Small Successes

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Overlooking the village of Pajove

We are officially halfway into our first week of Peace Corps training in Albania. It is hard to believe that I have only known my fellow group members a little over a week. We are five days and counting into our ten week stay at our host families houses.

Coffee breaks are my new favorite time of the day!

Coffee breaks are my new favorite time of the day!

Language Class!

Language Class!

Language training is obviously a crucial and intensive part of the preservice training. We have been going over a lot of material and I can see why they say that PST is going to be a challenge. Our group in Pajove had an assignment to walk around our town in order to draw a map and point out our homes and the important buildings. It was a great day to enjoy the beautiful sun and soak up some vitamin D that North Dakota winters have deprived me of. We made stops at some of our host families and it continues to amaze me how friendly and hospitable Albanians really are. I have never felt more welcome in someone’s house as I do here. Not to mention the fact that everyone wants to give you treats/ snacks/ coffee when you come visit.

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Visiting our host families

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Drive to Elbasan

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Playing Uno with my two host sisters!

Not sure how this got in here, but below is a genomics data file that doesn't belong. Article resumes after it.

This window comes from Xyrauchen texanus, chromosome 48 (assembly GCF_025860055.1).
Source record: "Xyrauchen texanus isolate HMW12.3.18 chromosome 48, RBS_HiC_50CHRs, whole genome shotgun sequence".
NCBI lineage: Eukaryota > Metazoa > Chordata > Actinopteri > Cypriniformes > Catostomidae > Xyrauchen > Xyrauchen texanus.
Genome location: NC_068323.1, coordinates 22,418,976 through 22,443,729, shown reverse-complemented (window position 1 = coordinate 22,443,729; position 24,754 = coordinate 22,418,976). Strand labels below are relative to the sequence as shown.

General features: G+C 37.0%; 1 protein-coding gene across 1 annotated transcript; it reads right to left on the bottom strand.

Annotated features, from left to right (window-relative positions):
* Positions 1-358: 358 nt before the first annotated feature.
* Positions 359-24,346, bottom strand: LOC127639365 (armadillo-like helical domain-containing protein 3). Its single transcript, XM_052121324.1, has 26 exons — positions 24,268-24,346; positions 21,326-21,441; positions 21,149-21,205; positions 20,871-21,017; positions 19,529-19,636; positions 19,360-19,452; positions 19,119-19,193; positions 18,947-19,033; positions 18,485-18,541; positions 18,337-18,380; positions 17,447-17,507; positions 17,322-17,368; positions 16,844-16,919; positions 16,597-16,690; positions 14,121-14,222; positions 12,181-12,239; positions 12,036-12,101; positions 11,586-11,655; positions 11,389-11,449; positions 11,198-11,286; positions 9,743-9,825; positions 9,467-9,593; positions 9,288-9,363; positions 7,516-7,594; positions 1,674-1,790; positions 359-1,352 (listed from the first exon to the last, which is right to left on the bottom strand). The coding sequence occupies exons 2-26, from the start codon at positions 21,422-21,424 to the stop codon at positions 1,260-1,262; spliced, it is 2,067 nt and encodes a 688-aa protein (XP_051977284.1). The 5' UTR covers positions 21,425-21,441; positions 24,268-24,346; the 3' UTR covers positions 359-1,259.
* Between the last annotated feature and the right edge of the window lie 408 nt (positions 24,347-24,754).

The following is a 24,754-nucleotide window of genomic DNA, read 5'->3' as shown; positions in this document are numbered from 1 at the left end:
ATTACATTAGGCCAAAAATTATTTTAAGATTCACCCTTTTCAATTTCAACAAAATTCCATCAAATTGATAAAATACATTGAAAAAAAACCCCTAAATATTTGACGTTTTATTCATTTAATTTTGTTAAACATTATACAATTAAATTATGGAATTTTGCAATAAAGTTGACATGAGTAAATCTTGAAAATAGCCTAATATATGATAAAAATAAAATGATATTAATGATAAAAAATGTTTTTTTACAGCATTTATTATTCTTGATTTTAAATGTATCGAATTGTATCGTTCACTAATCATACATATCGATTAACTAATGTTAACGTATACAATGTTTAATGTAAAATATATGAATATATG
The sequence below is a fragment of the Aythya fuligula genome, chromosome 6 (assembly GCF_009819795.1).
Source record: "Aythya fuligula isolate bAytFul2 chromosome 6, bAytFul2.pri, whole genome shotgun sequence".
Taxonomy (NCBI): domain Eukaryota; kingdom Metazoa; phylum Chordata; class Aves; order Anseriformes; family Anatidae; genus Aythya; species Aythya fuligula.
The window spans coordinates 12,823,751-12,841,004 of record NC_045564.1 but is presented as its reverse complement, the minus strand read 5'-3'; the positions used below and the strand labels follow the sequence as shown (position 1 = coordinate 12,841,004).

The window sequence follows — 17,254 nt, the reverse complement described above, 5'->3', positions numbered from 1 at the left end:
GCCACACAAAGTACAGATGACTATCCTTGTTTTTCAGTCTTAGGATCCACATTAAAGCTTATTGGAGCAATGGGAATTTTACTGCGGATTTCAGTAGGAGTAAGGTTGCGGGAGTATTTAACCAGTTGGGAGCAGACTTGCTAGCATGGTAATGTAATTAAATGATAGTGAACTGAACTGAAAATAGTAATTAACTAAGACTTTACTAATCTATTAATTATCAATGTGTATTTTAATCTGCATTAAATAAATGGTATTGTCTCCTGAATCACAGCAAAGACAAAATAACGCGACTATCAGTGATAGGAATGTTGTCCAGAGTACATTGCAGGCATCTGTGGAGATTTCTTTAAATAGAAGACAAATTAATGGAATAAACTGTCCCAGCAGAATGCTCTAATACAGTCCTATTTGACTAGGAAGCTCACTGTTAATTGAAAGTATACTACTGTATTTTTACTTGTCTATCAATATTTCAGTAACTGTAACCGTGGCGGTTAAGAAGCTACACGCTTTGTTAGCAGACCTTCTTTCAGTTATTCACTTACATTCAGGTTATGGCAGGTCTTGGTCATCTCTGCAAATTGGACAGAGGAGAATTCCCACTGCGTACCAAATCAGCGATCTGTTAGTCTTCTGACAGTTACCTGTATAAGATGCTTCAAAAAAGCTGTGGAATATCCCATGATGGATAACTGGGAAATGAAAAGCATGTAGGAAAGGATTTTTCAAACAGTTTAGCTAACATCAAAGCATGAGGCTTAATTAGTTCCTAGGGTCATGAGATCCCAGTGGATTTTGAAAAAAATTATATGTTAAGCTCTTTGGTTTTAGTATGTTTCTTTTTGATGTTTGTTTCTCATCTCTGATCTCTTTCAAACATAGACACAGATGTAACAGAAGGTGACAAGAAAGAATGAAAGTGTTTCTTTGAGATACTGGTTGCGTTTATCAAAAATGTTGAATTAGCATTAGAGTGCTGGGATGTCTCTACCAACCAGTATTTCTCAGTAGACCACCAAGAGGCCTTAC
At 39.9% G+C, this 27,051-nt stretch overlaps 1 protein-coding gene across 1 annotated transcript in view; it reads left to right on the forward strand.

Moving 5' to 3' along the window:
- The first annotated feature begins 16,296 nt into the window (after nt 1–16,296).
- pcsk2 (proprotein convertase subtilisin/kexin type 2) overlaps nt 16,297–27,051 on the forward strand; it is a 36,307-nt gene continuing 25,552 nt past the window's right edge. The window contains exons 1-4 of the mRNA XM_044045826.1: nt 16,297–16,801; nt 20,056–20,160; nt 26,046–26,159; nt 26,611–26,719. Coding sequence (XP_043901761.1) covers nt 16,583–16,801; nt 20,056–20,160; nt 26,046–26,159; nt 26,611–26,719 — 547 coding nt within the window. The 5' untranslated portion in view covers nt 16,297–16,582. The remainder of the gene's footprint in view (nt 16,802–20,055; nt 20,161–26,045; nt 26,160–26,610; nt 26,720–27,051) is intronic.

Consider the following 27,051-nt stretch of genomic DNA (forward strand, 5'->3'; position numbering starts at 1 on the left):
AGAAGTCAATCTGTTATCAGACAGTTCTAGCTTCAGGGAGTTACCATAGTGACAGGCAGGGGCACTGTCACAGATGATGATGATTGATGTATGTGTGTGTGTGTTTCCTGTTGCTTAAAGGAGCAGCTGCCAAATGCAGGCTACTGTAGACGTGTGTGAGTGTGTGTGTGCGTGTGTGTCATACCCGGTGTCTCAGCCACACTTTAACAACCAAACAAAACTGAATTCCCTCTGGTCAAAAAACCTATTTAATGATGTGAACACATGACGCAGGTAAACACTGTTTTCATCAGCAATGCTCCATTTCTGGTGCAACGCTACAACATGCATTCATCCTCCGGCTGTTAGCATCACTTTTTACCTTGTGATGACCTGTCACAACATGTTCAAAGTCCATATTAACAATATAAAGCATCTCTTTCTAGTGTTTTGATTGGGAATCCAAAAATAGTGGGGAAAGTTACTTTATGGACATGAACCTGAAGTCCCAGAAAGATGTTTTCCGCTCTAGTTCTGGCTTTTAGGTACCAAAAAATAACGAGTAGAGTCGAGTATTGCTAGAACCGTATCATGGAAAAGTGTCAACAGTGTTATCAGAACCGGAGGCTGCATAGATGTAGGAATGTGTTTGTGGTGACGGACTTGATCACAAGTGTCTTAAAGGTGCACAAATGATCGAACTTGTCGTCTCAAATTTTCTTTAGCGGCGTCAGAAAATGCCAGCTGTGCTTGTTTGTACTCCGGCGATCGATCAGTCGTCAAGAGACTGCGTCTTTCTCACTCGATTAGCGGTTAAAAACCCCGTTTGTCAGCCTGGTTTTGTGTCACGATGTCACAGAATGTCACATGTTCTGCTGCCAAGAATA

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I love her for knowing some English and helping me with my Shqip!

 

It has been hard to find time to work out here, days during training have a  full schedule when you count time to study. Hopefully I will be able to figure out a good time to go running so that I can enjoy the views of this gorgeous country. Last night I had told my sister that I wanted to go running before school one of these mornings. Apparently we have two dogs, which she lets loose in our yard during night and locks away when she goes to school in the morning. It is a good thing I didn’t sneak out this week without telling her or I would have found out the hard way that my family has dogs that don’t like strangers!

Lunch!

Lunch!

School yard at the school

School yard at the school

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Pajove

It is hard to explain living with a family that doesn’t know the same language as you. You start to learn that body language can almost carry on a conversation, as my host grandpa would show you. I had supper with my host grandpa and grandma tonight and they do not speak any English whatsoever. Up until this point I have been sitting there, smiling and laughing while they converse Shqip in one word questions/answers so that I understand. Tonight, however, I am quite proud of the “conversations” we had and the variety of topics that I was able to comprehend. I was able to understand that there is little fruit available in my village of Pajove compared to the city of Elbasan. My grandmother also told me that the apples I have been eating for breakfast are picked by her every day out of our backyard. No wonder they are so delicious! My grandfather talked about his admiration for the Peace Corps and how they are doing wonderful things for Albania. It is nice to hear how much he appreciates the work that all the volunteers are doing in his country, he is a neat man. He does not like George Bush for sending troops into Iraq. They laughed at me when I told them that I was full even though the food was delicious. I told/acted out that my pants would be too tight if I kept eating that much. They thought that was hilarious, I hope they didn’t view it as a challenge! But according to my grandpa, if I keep going to school every day and looking at my language books my shqip will come- Avash avash (slowly slowly)

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